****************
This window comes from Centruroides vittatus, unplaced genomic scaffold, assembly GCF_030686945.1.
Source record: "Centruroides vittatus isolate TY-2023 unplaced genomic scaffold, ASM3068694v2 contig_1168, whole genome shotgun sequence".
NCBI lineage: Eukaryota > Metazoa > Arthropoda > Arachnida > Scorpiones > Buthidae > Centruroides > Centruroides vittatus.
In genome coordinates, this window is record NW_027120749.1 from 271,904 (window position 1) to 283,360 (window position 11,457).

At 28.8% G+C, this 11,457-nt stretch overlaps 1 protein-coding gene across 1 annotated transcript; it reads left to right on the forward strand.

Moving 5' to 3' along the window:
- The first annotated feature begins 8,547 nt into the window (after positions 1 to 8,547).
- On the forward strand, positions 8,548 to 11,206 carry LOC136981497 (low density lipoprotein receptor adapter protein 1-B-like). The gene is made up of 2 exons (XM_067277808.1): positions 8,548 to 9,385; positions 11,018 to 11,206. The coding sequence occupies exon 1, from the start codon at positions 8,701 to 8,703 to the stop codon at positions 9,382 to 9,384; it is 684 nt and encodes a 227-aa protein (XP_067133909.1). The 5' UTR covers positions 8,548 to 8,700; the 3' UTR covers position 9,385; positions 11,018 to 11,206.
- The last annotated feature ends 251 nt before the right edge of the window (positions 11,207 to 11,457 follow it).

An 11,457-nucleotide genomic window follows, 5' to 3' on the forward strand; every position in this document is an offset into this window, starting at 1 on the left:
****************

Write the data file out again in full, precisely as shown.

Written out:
This window comes from Centruroides vittatus, unplaced genomic scaffold, assembly GCF_030686945.1.
Source record: "Centruroides vittatus isolate TY-2023 unplaced genomic scaffold, ASM3068694v2 contig_1168, whole genome shotgun sequence".
NCBI lineage: Eukaryota > Metazoa > Arthropoda > Arachnida > Scorpiones > Buthidae > Centruroides > Centruroides vittatus.
In genome coordinates, this window is record NW_027120749.1 from 271,904 (window position 1) to 283,360 (window position 11,457).

At 28.8% G+C, this 11,457-nt stretch overlaps 1 protein-coding gene across 1 annotated transcript; it reads left to right on the forward strand.

Moving 5' to 3' along the window:
- The first annotated feature begins 8,547 nt into the window (after positions 1 to 8,547).
- On the forward strand, positions 8,548 to 11,206 carry LOC136981497 (low density lipoprotein receptor adapter protein 1-B-like). The gene is made up of 2 exons (XM_067277808.1): positions 8,548 to 9,385; positions 11,018 to 11,206. The coding sequence occupies exon 1, from the start codon at positions 8,701 to 8,703 to the stop codon at positions 9,382 to 9,384; it is 684 nt and encodes a 227-aa protein (XP_067133909.1). The 5' UTR covers positions 8,548 to 8,700; the 3' UTR covers position 9,385; positions 11,018 to 11,206.
- The last annotated feature ends 251 nt before the right edge of the window (positions 11,207 to 11,457 follow it).

An 11,457-nucleotide genomic window follows, 5' to 3' on the forward strand; every position in this document is an offset into this window, starting at 1 on the left: